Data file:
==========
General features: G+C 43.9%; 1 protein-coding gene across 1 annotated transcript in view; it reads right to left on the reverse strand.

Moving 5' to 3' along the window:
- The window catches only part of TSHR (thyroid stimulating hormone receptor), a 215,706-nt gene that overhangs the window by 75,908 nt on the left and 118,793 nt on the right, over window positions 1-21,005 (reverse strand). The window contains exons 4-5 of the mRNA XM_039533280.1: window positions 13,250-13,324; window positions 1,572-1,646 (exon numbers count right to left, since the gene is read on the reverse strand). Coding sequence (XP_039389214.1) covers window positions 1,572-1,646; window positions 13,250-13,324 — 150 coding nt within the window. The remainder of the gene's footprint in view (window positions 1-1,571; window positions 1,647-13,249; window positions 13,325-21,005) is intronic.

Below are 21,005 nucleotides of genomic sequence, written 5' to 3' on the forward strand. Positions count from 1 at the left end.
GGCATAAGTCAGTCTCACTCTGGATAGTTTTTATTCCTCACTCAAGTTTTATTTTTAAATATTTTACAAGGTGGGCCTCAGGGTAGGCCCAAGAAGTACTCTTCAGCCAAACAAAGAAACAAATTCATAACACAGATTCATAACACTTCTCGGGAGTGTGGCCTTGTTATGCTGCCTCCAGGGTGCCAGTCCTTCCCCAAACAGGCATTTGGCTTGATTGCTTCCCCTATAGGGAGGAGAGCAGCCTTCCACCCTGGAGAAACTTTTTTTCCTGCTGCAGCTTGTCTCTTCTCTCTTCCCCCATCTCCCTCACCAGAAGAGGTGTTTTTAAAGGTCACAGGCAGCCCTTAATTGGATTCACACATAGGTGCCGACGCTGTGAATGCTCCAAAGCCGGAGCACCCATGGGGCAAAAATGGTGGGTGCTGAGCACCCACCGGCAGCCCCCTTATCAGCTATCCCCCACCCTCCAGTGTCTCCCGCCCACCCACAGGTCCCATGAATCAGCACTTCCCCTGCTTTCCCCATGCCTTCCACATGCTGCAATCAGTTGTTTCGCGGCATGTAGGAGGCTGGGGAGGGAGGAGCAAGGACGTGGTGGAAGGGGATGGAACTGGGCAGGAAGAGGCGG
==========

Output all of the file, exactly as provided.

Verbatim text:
General features: G+C 43.9%; 1 protein-coding gene across 1 annotated transcript in view; it reads right to left on the reverse strand.

Moving 5' to 3' along the window:
- The window catches only part of TSHR (thyroid stimulating hormone receptor), a 215,706-nt gene that overhangs the window by 75,908 nt on the left and 118,793 nt on the right, over window positions 1-21,005 (reverse strand). The window contains exons 4-5 of the mRNA XM_039533280.1: window positions 13,250-13,324; window positions 1,572-1,646 (exon numbers count right to left, since the gene is read on the reverse strand). Coding sequence (XP_039389214.1) covers window positions 1,572-1,646; window positions 13,250-13,324 — 150 coding nt within the window. The remainder of the gene's footprint in view (window positions 1-1,571; window positions 1,647-13,249; window positions 13,325-21,005) is intronic.

Below are 21,005 nucleotides of genomic sequence, written 5' to 3' on the forward strand. Positions count from 1 at the left end.
GGCATAAGTCAGTCTCACTCTGGATAGTTTTTATTCCTCACTCAAGTTTTATTTTTAAATATTTTACAAGGTGGGCCTCAGGGTAGGCCCAAGAAGTACTCTTCAGCCAAACAAAGAAACAAATTCATAACACAGATTCATAACACTTCTCGGGAGTGTGGCCTTGTTATGCTGCCTCCAGGGTGCCAGTCCTTCCCCAAACAGGCATTTGGCTTGATTGCTTCCCCTATAGGGAGGAGAGCAGCCTTCCACCCTGGAGAAACTTTTTTTCCTGCTGCAGCTTGTCTCTTCTCTCTTCCCCCATCTCCCTCACCAGAAGAGGTGTTTTTAAAGGTCACAGGCAGCCCTTAATTGGATTCACACATAGGTGCCGACGCTGTGAATGCTCCAAAGCCGGAGCACCCATGGGGCAAAAATGGTGGGTGCTGAGCACCCACCGGCAGCCCCCTTATCAGCTATCCCCCACCCTCCAGTGTCTCCCGCCCACCCACAGGTCCCATGAATCAGCACTTCCCCTGCTTTCCCCATGCCTTCCACATGCTGCAATCAGTTGTTTCGCGGCATGTAGGAGGCTGGGGAGGGAGGAGCAAGGACGTGGTGGAAGGGGATGGAACTGGGCAGGAAGAGGCGG